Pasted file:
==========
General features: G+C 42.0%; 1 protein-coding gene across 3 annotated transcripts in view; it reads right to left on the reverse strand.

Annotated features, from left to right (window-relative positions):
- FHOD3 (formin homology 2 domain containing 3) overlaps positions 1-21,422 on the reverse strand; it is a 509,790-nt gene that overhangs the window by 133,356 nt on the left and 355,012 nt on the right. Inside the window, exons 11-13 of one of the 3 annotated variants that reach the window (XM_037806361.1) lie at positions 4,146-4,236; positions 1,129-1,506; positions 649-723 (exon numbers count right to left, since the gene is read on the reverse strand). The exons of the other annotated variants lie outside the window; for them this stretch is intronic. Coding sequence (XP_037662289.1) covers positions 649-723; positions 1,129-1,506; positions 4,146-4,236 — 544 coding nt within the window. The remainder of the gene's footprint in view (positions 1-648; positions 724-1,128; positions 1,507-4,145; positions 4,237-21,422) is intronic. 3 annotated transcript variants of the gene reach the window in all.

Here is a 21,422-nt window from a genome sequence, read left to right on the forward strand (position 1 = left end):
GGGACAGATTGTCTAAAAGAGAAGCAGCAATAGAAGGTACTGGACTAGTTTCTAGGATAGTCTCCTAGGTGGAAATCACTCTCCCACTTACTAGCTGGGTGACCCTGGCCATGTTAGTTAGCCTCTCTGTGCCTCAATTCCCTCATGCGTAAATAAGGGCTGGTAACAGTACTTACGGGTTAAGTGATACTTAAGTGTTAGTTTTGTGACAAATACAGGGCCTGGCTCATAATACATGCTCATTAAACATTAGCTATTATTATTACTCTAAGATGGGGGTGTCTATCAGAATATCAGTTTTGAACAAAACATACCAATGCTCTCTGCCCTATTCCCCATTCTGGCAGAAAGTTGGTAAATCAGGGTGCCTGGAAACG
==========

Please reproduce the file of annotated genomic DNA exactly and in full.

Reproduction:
General features: G+C 42.0%; 1 protein-coding gene across 3 annotated transcripts in view; it reads right to left on the reverse strand.

Annotated features, from left to right (window-relative positions):
- FHOD3 (formin homology 2 domain containing 3) overlaps positions 1-21,422 on the reverse strand; it is a 509,790-nt gene that overhangs the window by 133,356 nt on the left and 355,012 nt on the right. Inside the window, exons 11-13 of one of the 3 annotated variants that reach the window (XM_037806361.1) lie at positions 4,146-4,236; positions 1,129-1,506; positions 649-723 (exon numbers count right to left, since the gene is read on the reverse strand). The exons of the other annotated variants lie outside the window; for them this stretch is intronic. Coding sequence (XP_037662289.1) covers positions 649-723; positions 1,129-1,506; positions 4,146-4,236 — 544 coding nt within the window. The remainder of the gene's footprint in view (positions 1-648; positions 724-1,128; positions 1,507-4,145; positions 4,237-21,422) is intronic. 3 annotated transcript variants of the gene reach the window in all.

Here is a 21,422-nt window from a genome sequence, read left to right on the forward strand (position 1 = left end):
GGGACAGATTGTCTAAAAGAGAAGCAGCAATAGAAGGTACTGGACTAGTTTCTAGGATAGTCTCCTAGGTGGAAATCACTCTCCCACTTACTAGCTGGGTGACCCTGGCCATGTTAGTTAGCCTCTCTGTGCCTCAATTCCCTCATGCGTAAATAAGGGCTGGTAACAGTACTTACGGGTTAAGTGATACTTAAGTGTTAGTTTTGTGACAAATACAGGGCCTGGCTCATAATACATGCTCATTAAACATTAGCTATTATTATTACTCTAAGATGGGGGTGTCTATCAGAATATCAGTTTTGAACAAAACATACCAATGCTCTCTGCCCTATTCCCCATTCTGGCAGAAAGTTGGTAAATCAGGGTGCCTGGAAACG